A mission statement is a compass, clearly articulating an organization’s purpose and values. It typically covers:
- the raison d’être of the organization,
- its core values,
- its products or services, and
- its target audience.
It provides internal and external stakeholders with a lucid understanding of the organization. Stakeholders include employees, customers, investors, partners, suppliers, and the general public.
A well-crafted mission statement steers management in aligning all company activities and decisions with its fundamental values and defined identity.
Difference Between a Mission and Vision Statement
While often used interchangeably, mission and vision statements have distinct purposes: a mission statement describes the organization’s current function, whereas a vision statement outlines its future aspirations and goals.
- Mission: “We are a regional provider of educational software for American schools.”
- Vision: “Within the next five years, we aim to become a leading global supplier of innovative educational solutions.”
Mission Statement Example
In drafting a final mission statement, a healthcare company might initially compile a more extended version to encompass all critical information:
Our mission is to deliver cutting-edge healthcare solutions that enhance patient care and outcomes. Committed to continuous innovation, we offer superior quality services tailored to our clients’ needs. We focus on addressing contemporary health challenges across various sectors. Upholding ethical practices, sustainability, and client satisfaction, we strive to positively impact society and the environment.
Typically, mission statements are much shorter, encapsulating the company’s essence in one or two sentences, like:
- “Our mission is to revolutionize global health through advanced medical technology and compassionate care.”
- “We dedicate ourselves to empowering underprivileged communities through education and resource access, fostering brighter futures.”
- “Our goal is to provide top-tier, accessible healthcare, enhancing people’s lives and overall wellness.”
How to Write a Mission Statement?
Your mission statement should be straightforward and stand out from competitors, perfectly reflecting your organization. Follow a systematic approach:
Identify Company Values and Principles
Understand clearly what your company represents, its offerings, and target audience. A well-defined company identity aids in crafting an effective mission statement.
Address Key Questions
- What value does your company offer customers?
- What is your company’s purpose?
- Whom does your company serve, and how?
- What sets your company apart from competitors?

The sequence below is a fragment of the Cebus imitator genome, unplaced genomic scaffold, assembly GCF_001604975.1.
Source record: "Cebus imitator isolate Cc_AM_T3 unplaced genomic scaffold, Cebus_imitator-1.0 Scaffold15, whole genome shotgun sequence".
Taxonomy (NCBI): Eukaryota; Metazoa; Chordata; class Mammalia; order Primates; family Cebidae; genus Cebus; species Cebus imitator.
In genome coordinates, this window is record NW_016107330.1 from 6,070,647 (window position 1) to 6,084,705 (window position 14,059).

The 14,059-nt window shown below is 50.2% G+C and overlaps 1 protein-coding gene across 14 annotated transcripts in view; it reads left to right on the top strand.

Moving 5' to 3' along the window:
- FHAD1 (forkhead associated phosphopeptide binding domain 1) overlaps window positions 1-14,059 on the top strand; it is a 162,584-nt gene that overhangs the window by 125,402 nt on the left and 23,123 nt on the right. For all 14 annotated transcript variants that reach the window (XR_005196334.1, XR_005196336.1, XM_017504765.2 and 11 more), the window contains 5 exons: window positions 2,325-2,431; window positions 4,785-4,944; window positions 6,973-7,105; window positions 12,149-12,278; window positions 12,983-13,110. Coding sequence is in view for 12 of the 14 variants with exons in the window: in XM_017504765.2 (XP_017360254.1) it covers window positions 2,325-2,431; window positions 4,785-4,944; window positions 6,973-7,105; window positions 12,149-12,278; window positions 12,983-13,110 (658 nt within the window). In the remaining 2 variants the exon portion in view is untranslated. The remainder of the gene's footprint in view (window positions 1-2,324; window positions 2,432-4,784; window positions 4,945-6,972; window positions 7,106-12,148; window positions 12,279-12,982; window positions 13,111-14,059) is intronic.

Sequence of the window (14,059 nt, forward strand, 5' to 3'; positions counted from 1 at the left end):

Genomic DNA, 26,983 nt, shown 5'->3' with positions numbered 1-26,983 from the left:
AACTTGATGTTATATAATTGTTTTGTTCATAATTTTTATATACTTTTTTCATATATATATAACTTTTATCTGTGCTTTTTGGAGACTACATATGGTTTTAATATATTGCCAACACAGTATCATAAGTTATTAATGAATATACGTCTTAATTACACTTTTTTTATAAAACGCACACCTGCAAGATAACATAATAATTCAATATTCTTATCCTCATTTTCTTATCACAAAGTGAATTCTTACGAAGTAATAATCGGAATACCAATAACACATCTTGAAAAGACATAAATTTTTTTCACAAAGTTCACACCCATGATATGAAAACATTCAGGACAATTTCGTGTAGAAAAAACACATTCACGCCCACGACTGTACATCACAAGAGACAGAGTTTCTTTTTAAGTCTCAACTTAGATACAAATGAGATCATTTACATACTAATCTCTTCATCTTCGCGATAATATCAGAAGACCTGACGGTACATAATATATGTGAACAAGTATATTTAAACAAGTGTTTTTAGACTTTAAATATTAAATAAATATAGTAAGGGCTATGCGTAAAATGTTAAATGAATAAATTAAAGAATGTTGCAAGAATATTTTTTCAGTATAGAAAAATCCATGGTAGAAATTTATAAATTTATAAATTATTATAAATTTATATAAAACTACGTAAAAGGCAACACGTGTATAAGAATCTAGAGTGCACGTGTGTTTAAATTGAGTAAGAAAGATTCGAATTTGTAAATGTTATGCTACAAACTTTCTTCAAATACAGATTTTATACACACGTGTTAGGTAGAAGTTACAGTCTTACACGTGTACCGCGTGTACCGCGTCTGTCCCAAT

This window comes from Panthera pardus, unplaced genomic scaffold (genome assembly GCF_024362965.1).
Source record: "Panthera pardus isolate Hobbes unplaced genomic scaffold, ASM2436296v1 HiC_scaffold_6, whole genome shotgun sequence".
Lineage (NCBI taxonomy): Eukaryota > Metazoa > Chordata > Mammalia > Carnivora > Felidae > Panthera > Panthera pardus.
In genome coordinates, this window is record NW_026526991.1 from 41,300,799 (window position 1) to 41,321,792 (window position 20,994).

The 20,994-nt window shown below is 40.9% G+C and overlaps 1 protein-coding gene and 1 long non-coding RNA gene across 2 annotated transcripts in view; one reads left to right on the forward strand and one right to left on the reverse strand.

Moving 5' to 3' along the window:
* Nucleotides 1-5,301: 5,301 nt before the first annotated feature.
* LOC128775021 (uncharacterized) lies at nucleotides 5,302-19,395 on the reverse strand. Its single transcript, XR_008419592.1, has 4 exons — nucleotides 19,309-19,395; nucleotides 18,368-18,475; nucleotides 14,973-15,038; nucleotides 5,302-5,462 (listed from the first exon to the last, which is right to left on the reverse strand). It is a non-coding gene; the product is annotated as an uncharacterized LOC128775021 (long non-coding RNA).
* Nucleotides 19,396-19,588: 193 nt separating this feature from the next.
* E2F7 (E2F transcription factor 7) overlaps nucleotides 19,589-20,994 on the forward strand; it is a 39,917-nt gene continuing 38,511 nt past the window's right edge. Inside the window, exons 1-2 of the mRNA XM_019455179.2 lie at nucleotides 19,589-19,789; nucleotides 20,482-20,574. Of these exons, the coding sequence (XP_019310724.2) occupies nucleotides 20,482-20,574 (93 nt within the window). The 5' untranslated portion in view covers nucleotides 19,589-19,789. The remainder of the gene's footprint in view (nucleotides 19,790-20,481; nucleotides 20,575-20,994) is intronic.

Focus not just on customers but also on employee well-being and, depending on your industry, societal contributions.
Draft Mission Statement Variants
Combine the answers into various mission statement drafts. Develop three to four versions, each being brief, clear, genuine, understandable, and unique.
Use this template for assistance:
“Our mission is to deliver [company’s activity] with [company values] to achieve [positive impact or solution] for [target audience or societal benefit].”
Fill in the specifics for your company.
Create at least three to four different drafts.
Allow them to sit for a day before revisiting and revising them.
Gather Diverse Opinions
Ensure the mission resonates not just with you but with a broader audience. Solicit feedback from employees, customers, managers, and board members. Offer different versions for better choice diversity.
Hold discussions with management and consult communication and marketing specialists. Utilize surveys for broader customer and team input.
- Which statement resonates most with you, and why?
- Is there a missing aspect in all statements? What is it?
- Do you find this statement unique?
- Does this mission statement accurately represent our company? (Or: Which one aligns best?)
Refine and Finalize the Mission Statement
Incorporate constructive feedback. Reassess the statement for clarity, conciseness, and precision. Ensure it encapsulates the company’s ethos. Consider stakeholders’ values, attitudes, and emotions.
As you refine, focus on the present and describe the company’s current activities. Exclude future visions.
Discuss the refined statement with a small group, including communication experts and decision-makers, before finalizing it.